Below are several ideas to get you started:
- Add cinnamon to homemade biscuit and cake mixture.
- Sprinkle cinnamon onto apple pie or crumble.
- Use cinnamon in a mulled wine recipe.
- Flavour sweet bread dough with cinnamon.
- Make your own cinnamon ice cream or yoghurt.
- Add cinnamon to cereal.
- Sprinkle cinnamon onto hot chocolate or warm milk or add a cinnamon stick to stir.
- Add cinnamon to sweet rice, chopped fruit and nuts.
- Make a tea out of cinnamon sticks.
- Use cinnamon for hot beef curries and biriyanis.
- Add ground cinnamon to stewed apples, pears, prunes and apricots.
- Sprinkle cinnamon over fried bread dipped in beaten egg.
- Sprinkle sugar and cinnamon over freshly fried doughnuts.
- Add to rice pudding or other milk puddings and desserts.
- Use for marinades for lamb or beef.
A number of recipes for sweet and savoury dishes that contain cinnamon including lamb tagine, cinnamon ice cream and mulled wine.
Moroccan-Style Lamb Tagine
Many North African savoury dishes contain a number of sweet tasting spices within them to give them an exotic and exciting kick.
- 2 lb (905 g) leg of lamb
- 12 prunes soaked in warm water
- 1 chopped onion
- 4 tbsp of olive oil
- 2 tbsp of clear honey
- 1 cinnamon stick
- 1 tsp of ground ginger
- ½ tsp of ground cinnamon
- ½ tsp of ground coriander
- ½ tsp of ground cumin
- few saffron strands soaked in 1 tbsp of water
- salt and pepper
- Trim any excess fat from the lamb and cut into cubes.
- Heat 2 tbsp of the olive oil in a large frying pan or saucepan.
- Add the lamb pieces and the chopped onion and fry until the meat has browned and the onions are soft.
- Pour cold water into the pan so that the meat is completely covered.
- Add the remaining olive oil to the pan together with the cinnamon stick, ginger, ground cinnamon, coriander, cumin, saffron, salt and pepper. Stir well.
- Bring to the boil and then reduce the heat to low.
- Cover the pan with the lid and simmer over a low heat for 2 hours.
- After this time, stir in the prunes and cook for a further 15 minutes.
- Stir the honey into the lamb mixture and serve hot with couscous.
Poached Pears in Red Wine
This is an excellent dessert for a dinner party or a special occasion and it is very easy to prepare, although you will need several hours to do so.
- 4 ripe pears
- 1 bottle of red wine
- 5 oz (140 g) of caster sugar
- 3 tbsp of clear honey
- juice of ½ a lemon
- 2 cinnamon sticks
- 2-inch piece of orange rind
- 1 vanilla pod, split lengthways
- 1 clove
- 1 black peppercorn
- In a saucepan large enough to hold all four pears standing upright, place the red wine, sugar, honey, lemon juice, cinnamon sticks, orange rind, vanilla pod, clove and black peppercorn.
- Stir all the ingredients together whilst heating gently. Ensure that all of the sugar dissolves.
- Peel the pears whole but leave the stem intact.
- Cut a thin slice off the bottom of the pear so that it stands flat and upright.
- Place the pears into the saucepan with the wine and spices and simmer for about 25 minutes or until the pears are slightly tender but not too soft.
- Lift the pears out of the saucepan and transfer them to a large bowl.
- Cook the liquid further until it reduces by half.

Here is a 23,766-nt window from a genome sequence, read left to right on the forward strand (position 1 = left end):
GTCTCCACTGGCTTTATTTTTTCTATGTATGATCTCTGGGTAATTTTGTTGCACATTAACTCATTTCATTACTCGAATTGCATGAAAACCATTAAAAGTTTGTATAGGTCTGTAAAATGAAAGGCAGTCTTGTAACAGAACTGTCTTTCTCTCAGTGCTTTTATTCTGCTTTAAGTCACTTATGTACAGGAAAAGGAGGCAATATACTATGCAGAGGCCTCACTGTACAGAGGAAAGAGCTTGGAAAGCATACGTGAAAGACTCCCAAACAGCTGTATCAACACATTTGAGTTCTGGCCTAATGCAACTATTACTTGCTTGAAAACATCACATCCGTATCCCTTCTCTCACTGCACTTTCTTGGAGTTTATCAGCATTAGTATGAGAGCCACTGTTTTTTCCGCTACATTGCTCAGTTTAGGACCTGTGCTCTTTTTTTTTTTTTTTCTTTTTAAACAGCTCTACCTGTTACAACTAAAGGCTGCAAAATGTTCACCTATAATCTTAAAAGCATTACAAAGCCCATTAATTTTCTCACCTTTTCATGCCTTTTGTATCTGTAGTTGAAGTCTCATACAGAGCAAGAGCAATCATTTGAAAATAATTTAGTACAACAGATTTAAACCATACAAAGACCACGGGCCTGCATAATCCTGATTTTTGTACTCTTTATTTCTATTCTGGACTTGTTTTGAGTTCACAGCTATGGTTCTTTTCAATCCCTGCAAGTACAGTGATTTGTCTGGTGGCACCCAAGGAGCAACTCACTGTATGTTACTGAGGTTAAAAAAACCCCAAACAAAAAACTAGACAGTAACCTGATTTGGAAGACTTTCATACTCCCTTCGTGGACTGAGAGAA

- Remove the pan from the heat and allow to cool.
- Strain the liquid through a sieve and pour over the pears.
- Cover the bowl with cling film and chill in the refrigerator for 4 hours or more.
- When you are ready to serve the dessert, place each pear in an individual serving dish. Pour a little of the red wine liquid over the pear and serve with whipped or clotted cream.
Cinnamon Ice Cream
You don't need an ice cream maker to prepare this delicious homemade ice cream. Serve with baked apples or on its own.
- ¾ pint (425 ml) of double cream
- ¾ pint (425 ml) of milk
- 4 oz (115 g) of caster sugar
- 6 egg yolks
- 4 cinnamon sticks
- Break the cinnamon sticks in pieces and place into a saucepan with the double cream and the milk.
- Mix the ingredients together and slowly bring to the boil, stirring frequently.
- Once boiling, remove the pan from the heat immediately and set aside for 30 minutes to allow the flavours to infuse.
- In a separate mixing bowl beat together the egg yolks and the sugar. Set aside.
- Bring the cream and milk back to the boil and then pour in the egg yolk mixture whilst stirring constantly.
- Reduce the heat and cook until the mixture thickens.
- Strain the mixture into a bowl or dish and leave to cool.
- Transfer into a freezer-proof container with a lid and place into the freezer until frozen.
This is an excellent hot beverage for a cold winter's night, especially if you are spending the evening outside for a festive occasion.
- 1 bottle of red wine
- 2 oz (55 g) of brown sugar
- 1 orange
- 6 -8 cloves
- 3 cinnamon sticks
- 1 bay leaf
- ½ tsp of nutmeg
- ¼ tsp of ginger
- Cut the orange in half and stud one half with the cloves. Reserve the other half of the orange until later.
- Place the red wine into a saucepan together with the rest of the ingredients including the orange half studded with cloves.
- Heat the wine and spices on a low heat for about 20 - 25 minutes. Do not allow the liquid to boil and stir frequently so that all of the sugar dissolves completely.
- Check the taste and add more sugar if necessary.
- Strain the mulled wine into individual mugs.
- Take the reserved orange half and cut into slices. Add a few orange slices to each mug of mulled wine and serve hot.